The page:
Alan Gura's latest brief

It really starts getting interesting around page 22, covering some rulings I was unaware of in the process of setting up his argument.


  • Hopefully I’ll have the time to read that next month… Or maybe next year…
  • The last several pages are good rhetoric.

    panel found that current handgun access is “ample” and that the
    delays inherent are “de minimis.” App. 20a. Would it have made that
    determination if a state had banned interstate contraceptive sales?

    The burden [would be], of course, not as great as that under a total ban
    on distribution. Nevertheless, the restriction of distribution channels
    to a small fraction of the total number of possible retail outlets renders contraceptive devices considerably less accessible to the public, reduces the opportunity for privacy of selection and purchase, and lessens the
    possibility of price competition. Carey, 431 U.S. at 689 (citation and
    footnotes omitted).

    Nor was it logical to suppose that shippers and in-state FFLs would
    provide their services free of charge. The harm may be particularly
    acute in the District, but every handgun sale is burdened by
    the lack of a na-

    tional retail market.


    The revolt against Heller has entered its second decade. The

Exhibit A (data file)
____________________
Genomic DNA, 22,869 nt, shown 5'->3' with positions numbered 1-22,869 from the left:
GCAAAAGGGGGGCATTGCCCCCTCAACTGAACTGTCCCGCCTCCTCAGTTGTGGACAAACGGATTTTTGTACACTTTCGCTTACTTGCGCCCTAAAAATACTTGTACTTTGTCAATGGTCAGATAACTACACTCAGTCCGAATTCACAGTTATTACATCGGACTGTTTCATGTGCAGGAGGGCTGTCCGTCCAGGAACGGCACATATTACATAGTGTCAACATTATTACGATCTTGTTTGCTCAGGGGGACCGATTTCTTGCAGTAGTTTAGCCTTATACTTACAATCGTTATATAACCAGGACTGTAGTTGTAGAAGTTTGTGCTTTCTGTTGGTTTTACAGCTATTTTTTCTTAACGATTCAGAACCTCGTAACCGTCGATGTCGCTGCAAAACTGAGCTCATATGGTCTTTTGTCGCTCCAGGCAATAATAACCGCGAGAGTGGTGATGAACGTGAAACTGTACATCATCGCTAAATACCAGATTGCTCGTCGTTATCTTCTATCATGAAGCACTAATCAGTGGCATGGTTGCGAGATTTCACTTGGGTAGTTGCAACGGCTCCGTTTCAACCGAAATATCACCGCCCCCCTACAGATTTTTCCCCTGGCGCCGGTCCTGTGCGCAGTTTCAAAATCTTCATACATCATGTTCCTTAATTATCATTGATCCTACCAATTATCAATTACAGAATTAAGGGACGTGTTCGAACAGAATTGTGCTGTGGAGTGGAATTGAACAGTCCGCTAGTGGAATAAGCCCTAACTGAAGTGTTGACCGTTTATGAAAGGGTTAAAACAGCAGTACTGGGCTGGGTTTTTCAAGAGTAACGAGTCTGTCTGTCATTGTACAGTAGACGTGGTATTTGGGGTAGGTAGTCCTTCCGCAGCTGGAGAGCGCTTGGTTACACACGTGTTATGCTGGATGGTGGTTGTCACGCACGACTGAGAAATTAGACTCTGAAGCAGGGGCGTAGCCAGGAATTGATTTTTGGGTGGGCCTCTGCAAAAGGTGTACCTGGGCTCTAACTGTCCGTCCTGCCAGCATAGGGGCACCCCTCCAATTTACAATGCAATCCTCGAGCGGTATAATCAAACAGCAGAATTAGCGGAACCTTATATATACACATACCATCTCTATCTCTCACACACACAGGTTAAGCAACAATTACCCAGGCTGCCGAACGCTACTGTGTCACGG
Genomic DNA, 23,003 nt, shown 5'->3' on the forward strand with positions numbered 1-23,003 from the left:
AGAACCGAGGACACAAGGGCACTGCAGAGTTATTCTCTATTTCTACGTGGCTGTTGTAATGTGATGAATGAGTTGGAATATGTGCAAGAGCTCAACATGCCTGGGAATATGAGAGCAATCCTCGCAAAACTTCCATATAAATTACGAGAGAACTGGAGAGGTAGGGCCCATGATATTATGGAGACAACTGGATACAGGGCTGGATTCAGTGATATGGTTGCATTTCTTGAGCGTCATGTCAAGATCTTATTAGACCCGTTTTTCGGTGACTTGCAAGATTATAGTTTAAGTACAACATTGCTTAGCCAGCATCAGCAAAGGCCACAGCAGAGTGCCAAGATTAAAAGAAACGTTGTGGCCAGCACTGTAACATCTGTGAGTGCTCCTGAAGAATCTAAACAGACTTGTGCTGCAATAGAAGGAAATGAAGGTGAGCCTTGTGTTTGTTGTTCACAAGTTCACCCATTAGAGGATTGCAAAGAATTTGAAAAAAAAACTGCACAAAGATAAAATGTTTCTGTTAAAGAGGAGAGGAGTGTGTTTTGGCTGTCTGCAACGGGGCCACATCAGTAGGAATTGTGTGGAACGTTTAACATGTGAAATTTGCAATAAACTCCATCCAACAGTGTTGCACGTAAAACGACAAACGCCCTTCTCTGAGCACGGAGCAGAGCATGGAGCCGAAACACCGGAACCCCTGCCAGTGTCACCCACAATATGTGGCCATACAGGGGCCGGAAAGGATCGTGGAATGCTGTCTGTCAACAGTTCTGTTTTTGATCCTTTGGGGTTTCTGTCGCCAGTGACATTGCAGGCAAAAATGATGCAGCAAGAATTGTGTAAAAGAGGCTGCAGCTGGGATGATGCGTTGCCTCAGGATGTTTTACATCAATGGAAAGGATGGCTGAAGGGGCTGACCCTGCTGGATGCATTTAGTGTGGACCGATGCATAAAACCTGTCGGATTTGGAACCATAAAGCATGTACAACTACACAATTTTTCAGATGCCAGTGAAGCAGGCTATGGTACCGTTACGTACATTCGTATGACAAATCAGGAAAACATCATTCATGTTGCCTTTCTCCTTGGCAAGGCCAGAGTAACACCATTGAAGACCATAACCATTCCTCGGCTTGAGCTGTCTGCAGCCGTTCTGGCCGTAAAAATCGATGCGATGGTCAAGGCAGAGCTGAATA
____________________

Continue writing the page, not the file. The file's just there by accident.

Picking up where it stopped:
divisions are stark. There is nothing to be gained by further
    percolation in the lower courts. Ten years of rational basis
    masquerading as intermediate scrutiny are now turning into rational
    basis masquerading as strict scrutiny—when it does not appear undisguised, on judicial assertions
    that Second Amendment burdens are insignificant. Only rarely do
    heightened scrutiny or categorical text-and-history analyses
    seriously test compliance with the Second Amendment. The damage to
    confidence in the rule of law itself, not merely to Second Amendment
    rights, is significant. The public may not always be conversant in the finer academic points of
    constitutional law, but it knows when rights are illusory. And in time,
    “watering [strict scrutiny] down here w[ill] subvert its rigor in the
    other fields in which it is applied.” Employment Div., Dept. of Human
    Resources of Or. v. Smith, 494 U.S. 872, 888 (1990). "

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